MCAM (melanoma cell adhesion molecule)

2012-02-01   Guang-Jer Wu 

Department of Microbiology, Immunology, Emory University School of Medicine, 1510, Clifton Rd NE, Atlanta, GA 30322, USA; Department of Bioscience Technology, Chung Yuan Christian University, 200 Chung Pei Rd, 32023 Taiwan, Republic of China





Human METCAM (huMETCAM), a CAM in the immunoglobulin-like gene superfamily, is an integral membrane glycoprotein. Alternative names for METCAM are MUC18 (Lehmann et al., 1987), CD146 (Anfosso et al., 2001), MCAM (Xie et al., 1997), MelCAM (Shih et al., 1994a), A32 (Shih et al., 1994b), and S-endo 1 (Bardin et al., 1996). To avoid confusion with mucins and to reflect its biological functions, we have renamed MUC18 as METCAM (metastasis CAM), which means an immunoglobulin-like CAM that affects or regulates metastasis, (Wu, 2005). METCAM/MUC18 gene is located on human chromosome 11q23.3.


The major transcript of the gene in most human epithelial cancer cell lines is about 3,3 kb (Wu et al., 2001a). A distinct short form resulting from alternative splicing of the gene of gicerin, the chicken homolog of METCAM, has been found (Taira et al., 1995). Though the expression of a short form of METCAM has been briefly mentioned in human melanoma cells (Lehmann et al., 1987), its function is not known since it is expressed at a much lower level than the major form in various cancer cell lines (Wu, unpublished observation). Interestingly, a truncated form with a deletion in some portion of the cytoplasmic domain has been found in a prostate cancer specimen X9479, a cell line derived from specimens of nasopharyngeal carcinomas and other cancers (Wu, unpublished observations). Further systematic search for the function of this minor form should be carried out.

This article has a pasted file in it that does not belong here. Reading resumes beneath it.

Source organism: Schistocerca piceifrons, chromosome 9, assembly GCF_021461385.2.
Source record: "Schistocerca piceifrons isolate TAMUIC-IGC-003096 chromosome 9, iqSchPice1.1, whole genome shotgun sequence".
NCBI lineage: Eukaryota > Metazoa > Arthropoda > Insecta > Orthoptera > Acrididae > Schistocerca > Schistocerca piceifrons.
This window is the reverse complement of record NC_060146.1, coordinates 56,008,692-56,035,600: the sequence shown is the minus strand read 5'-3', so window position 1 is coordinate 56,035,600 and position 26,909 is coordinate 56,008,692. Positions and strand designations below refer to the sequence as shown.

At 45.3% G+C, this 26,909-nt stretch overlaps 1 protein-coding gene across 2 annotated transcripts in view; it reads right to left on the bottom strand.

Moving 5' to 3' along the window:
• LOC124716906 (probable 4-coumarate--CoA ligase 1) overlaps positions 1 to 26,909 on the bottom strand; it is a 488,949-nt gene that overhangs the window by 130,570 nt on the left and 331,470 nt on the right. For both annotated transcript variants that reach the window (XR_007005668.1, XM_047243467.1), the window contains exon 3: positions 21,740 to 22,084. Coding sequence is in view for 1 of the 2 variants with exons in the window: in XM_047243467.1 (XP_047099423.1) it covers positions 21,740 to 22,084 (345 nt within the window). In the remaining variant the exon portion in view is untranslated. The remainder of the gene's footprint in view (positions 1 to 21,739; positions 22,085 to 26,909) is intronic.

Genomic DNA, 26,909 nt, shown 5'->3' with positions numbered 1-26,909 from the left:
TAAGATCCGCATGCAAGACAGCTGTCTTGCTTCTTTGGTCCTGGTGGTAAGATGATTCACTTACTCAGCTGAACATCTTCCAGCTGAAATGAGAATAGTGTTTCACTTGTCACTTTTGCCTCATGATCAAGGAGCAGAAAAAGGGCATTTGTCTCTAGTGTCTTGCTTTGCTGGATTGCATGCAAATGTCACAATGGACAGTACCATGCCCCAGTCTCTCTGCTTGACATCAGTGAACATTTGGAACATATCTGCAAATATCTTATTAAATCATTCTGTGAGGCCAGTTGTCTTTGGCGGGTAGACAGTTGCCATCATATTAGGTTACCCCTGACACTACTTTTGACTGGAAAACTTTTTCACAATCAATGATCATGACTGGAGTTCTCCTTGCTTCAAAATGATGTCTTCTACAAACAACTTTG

METCAM/MUC18 may not have a pseudogene.



Human METCAM/MUC18 cDNA encodes 646 amino acids, about 115-150 kDa protein.
Atlas Image
HuMETCAM protein structure. SP stands for signal peptide sequence, V1, V2, C2, C2, C2 for five Ig-like domains (each held by a disulfide bond) and X for one domain (without any disulfide bond) in the extracellular region, and TM for transmembrane domain. P stands for five potential phosphorylation sites (one for PKA, three for PKC, and one for CK2) in the cytoplasmic tail. The six conserved N-glycosylation sites are shown as wiggled lines in the extracellular domains of V1, between C2 and C2, C2, and X.